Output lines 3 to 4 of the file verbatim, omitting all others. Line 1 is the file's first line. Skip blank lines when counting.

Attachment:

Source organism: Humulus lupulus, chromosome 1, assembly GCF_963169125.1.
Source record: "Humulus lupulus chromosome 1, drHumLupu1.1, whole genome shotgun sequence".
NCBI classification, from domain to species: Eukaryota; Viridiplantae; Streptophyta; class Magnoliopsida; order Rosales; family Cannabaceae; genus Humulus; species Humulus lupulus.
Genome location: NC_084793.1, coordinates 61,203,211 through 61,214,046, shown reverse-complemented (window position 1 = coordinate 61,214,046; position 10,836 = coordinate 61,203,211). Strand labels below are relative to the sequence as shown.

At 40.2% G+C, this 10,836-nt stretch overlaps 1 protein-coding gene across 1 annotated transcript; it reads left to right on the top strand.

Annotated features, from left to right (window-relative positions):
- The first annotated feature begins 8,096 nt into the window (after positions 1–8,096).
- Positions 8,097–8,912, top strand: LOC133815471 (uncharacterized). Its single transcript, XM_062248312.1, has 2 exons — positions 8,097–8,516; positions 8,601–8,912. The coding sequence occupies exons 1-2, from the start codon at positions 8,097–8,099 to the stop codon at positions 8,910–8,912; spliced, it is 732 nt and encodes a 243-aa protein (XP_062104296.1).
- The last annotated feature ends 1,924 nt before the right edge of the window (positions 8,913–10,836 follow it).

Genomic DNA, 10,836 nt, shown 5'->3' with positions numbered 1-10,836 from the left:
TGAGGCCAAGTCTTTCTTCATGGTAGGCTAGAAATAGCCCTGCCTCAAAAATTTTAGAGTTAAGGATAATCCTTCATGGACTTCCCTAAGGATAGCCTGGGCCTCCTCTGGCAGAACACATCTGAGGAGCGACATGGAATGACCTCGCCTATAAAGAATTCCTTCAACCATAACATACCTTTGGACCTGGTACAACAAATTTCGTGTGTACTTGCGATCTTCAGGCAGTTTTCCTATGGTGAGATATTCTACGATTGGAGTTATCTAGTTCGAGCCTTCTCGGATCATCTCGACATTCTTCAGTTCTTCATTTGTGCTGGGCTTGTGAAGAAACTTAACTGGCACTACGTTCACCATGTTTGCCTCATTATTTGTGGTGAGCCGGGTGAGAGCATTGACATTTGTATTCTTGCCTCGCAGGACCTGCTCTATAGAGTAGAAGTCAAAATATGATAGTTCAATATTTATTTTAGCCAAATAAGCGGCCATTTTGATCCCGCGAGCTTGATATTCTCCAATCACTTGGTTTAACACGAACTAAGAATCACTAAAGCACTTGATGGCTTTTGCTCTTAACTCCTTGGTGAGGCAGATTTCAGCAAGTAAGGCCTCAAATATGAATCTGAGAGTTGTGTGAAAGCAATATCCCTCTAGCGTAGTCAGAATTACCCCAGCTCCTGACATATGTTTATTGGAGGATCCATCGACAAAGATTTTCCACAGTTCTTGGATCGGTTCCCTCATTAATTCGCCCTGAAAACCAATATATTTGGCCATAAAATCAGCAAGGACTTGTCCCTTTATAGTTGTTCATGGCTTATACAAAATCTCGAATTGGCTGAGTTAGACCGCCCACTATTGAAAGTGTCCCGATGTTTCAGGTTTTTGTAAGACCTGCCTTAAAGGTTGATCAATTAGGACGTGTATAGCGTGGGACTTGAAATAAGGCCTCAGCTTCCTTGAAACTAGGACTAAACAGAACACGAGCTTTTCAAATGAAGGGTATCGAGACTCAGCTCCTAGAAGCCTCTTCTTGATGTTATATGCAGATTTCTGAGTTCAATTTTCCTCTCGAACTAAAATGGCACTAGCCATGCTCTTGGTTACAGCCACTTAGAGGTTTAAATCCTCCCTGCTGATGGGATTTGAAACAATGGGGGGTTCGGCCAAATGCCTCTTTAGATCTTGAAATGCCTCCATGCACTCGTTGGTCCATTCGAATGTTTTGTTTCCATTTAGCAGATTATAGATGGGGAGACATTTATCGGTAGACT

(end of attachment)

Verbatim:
NCBI classification, from domain to species: Eukaryota; Viridiplantae; Streptophyta; class Magnoliopsida; order Rosales; family Cannabaceae; genus Humulus; species Humulus lupulus.
Genome location: NC_084793.1, coordinates 61,203,211 through 61,214,046, shown reverse-complemented (window position 1 = coordinate 61,214,046; position 10,836 = coordinate 61,203,211). Strand labels below are relative to the sequence as shown.